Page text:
SEATTLE (AP) — Police used "flash bangs" and pepper spray against some protesters who pelted them with rocks and bottles late Wednesday, as violence erupted during May Day in Seattle.
Several dozen protesters, many using bandanas to cover their faces, began clashing with police in downtown Seattle hours after a peaceful immigrant-rights march ended.
Protesters threw rocks and bottles at police officers and news crews. As they moved through downtown Seattle to another nearby neighborhood, they flung construction street barriers, trash cans and newspaper bins on the streets in an attempt to block advancing police officers. Windows of local businesses were broken and vehicles with people in them were banged around.
"We're a bigger and better city than this. I look at this and I am disappointed that this is the picture the world sees of us," Seattle Mayor Mike McGinn said late Wednesday.
Police used their bikes to shield businesses and eventually began to use pepper spray and "flash bang' grenades — releasing a flash of light, smoke and a loud noise — to disperse the crowd. But that pushed the group to the Capitol Hill neighborhood, and they left a wake of overturned trash cans and debris on the street, as well as smashed windows on local businesses.
In the aftermath, 18 people were arrested, the Seattle Police Capt. Chris Fowler said.
Fowler said that eight officer were injured, mostly scrapes and bruises. One officer was hit by a rock on her knee.
The violence stemmed from a march that billed itself as an "anti-capitalism" protest. Initially, the protesters concentrated on a business sector of downtown Seattle.
Despite lacking a permit to march, Seattle police escorted them as through downtown.
"That first march came downtown. It was absolutely peaceful...it was almost a festive affair and they had some serious messages, too, that they wanted to express. No incidents whatsoever," McGinn said. "The second march was very different, and it wasn't just merely because it was unpermitted. I think it also had to do with the nature of the individuals in it and what they wanted to do."
There were no immediate cost estimates of the damage left.
This is the second year in a row violence has broken out during May Day in Seattle. Last year, anarchists broke windows of store fronts, including Niketown, and vehicles and used smoke bombs. Protesters also targeted a federal building, breaking windows and doors.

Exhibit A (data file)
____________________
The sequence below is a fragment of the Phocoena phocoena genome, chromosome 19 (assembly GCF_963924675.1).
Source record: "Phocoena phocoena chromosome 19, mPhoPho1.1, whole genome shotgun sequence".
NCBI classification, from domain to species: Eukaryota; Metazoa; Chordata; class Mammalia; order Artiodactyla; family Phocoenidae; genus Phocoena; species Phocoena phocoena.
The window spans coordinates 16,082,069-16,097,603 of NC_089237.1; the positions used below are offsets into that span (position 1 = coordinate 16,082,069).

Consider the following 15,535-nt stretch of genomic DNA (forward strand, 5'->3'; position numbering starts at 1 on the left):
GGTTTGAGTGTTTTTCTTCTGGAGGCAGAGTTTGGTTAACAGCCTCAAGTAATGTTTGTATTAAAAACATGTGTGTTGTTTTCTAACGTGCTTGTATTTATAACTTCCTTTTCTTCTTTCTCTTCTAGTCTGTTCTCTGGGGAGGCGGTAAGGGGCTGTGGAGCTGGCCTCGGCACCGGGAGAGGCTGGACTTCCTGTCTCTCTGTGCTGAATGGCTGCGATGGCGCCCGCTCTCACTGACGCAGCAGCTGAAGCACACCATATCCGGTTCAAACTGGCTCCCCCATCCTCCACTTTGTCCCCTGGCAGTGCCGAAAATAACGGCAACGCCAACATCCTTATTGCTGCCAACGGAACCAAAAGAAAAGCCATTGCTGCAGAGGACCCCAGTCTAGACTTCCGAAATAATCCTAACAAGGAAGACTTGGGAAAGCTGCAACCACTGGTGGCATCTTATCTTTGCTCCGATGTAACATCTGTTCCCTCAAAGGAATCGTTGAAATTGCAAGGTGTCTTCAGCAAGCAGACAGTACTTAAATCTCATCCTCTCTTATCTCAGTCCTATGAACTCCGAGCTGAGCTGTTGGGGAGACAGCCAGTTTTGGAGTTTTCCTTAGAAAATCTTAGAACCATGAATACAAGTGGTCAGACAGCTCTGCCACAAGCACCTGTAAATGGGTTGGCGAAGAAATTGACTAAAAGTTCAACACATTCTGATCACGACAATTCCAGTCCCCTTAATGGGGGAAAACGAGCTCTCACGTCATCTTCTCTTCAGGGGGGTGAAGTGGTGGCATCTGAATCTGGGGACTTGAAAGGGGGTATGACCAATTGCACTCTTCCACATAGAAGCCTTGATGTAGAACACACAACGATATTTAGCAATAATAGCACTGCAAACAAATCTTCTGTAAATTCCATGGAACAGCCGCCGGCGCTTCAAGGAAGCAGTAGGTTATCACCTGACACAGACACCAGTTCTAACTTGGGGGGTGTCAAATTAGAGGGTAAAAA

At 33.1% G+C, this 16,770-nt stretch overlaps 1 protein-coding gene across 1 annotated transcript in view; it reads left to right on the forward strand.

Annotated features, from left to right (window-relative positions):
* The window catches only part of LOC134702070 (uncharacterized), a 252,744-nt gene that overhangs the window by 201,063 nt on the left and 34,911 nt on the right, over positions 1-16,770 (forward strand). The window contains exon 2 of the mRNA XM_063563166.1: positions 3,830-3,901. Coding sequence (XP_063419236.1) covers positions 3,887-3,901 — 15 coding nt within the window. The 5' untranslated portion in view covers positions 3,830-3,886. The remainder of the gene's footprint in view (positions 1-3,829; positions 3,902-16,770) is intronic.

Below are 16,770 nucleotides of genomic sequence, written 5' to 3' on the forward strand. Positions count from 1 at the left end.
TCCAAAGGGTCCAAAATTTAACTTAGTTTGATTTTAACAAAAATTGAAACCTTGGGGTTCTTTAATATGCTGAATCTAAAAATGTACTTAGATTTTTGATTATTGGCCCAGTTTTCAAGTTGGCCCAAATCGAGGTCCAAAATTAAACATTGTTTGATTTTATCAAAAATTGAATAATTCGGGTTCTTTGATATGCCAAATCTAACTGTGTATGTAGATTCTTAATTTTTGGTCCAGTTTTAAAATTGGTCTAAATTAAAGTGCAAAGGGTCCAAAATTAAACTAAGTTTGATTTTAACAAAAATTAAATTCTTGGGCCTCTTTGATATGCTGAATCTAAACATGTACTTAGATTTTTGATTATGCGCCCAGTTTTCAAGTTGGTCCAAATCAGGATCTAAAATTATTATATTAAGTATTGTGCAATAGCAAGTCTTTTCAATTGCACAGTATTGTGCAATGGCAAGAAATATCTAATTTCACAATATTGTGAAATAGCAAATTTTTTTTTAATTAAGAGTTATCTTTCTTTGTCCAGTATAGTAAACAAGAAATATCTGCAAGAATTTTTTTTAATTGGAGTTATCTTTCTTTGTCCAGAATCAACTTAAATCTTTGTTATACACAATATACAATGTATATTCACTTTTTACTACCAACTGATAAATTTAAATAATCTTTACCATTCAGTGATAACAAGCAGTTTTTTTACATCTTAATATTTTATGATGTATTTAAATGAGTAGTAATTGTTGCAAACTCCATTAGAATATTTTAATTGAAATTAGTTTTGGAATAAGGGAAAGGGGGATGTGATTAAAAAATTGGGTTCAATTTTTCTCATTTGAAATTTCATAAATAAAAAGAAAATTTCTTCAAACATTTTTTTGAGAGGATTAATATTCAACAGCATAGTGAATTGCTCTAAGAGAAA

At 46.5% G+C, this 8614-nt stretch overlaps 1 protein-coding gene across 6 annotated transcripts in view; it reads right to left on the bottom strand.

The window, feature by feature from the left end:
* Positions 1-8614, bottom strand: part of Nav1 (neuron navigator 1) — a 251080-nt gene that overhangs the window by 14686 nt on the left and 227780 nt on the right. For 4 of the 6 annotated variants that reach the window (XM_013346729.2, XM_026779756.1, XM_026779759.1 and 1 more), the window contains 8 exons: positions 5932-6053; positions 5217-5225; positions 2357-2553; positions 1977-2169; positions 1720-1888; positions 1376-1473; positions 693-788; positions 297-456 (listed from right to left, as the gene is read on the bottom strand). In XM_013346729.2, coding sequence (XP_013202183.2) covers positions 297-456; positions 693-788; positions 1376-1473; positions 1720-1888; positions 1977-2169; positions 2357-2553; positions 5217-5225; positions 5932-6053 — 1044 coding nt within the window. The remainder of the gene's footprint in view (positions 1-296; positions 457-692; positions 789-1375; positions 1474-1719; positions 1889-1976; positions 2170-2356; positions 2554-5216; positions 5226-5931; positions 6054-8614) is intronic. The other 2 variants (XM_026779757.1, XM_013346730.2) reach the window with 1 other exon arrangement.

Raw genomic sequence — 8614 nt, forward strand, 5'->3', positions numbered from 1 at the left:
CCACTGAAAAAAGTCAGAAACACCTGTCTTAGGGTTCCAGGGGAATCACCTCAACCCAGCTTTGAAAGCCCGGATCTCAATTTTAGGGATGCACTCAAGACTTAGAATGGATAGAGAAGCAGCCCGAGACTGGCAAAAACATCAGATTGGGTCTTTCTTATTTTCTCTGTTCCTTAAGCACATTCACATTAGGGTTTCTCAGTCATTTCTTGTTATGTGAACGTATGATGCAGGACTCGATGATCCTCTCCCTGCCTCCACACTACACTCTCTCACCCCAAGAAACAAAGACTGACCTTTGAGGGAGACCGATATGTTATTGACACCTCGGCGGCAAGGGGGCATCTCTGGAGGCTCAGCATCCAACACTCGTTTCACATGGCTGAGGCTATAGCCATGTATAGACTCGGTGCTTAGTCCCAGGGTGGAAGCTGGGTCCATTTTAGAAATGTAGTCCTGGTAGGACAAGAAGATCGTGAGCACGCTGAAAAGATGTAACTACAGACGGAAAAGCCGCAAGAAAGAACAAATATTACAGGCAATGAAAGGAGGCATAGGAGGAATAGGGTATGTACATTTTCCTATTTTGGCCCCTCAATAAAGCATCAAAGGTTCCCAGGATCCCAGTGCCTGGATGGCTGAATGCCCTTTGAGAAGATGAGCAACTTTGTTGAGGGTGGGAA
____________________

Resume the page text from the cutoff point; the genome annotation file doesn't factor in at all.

Olivia One Feather of Covington joined the crowd Wednesday night because she wanted to see how police handled the protest. She said she wasn't impressed, adding that she was pepper sprayed in the face while trying to video record officers.
Of the protesters, she said, "They're doing what we need to do to stand up to ourselves. These are our streets and we have the right to take them."
Many of the protesters are self-described anarchists. A local anarchist website said protesters would attempt to disrupt May Day.
After the clashes died down, local residents were seen cleaning up trash left by the protesters.
The violence marred a May Day that immigrant-rights activists hoped would put a focus back on immigration reform. Thousands of people marched about 2 1/2 miles from the Central District toward Seattle's downtown Jackson Federal Building after a May Day rally supporting immigrant rights and labor.
Many carried signs, with messages such as "We are America," and "There are no illegal humans." One sign suggested forgetting about marijuana and instead asking the United States to "Legalize my mom," a reference to Washington's recent legalization of marijuana.
Other demonstrations and rallies in Olympia, Mount Vernon, Spokane, Vancouver, Walla Walla, Wenatchee and Yakima went along peacefully.
Associated Press writers Rachel La Corte in Olympia, Wash., Shannon Dininny in Yakima, Wash. and Manuel Valdes in Seattle contributed to this story.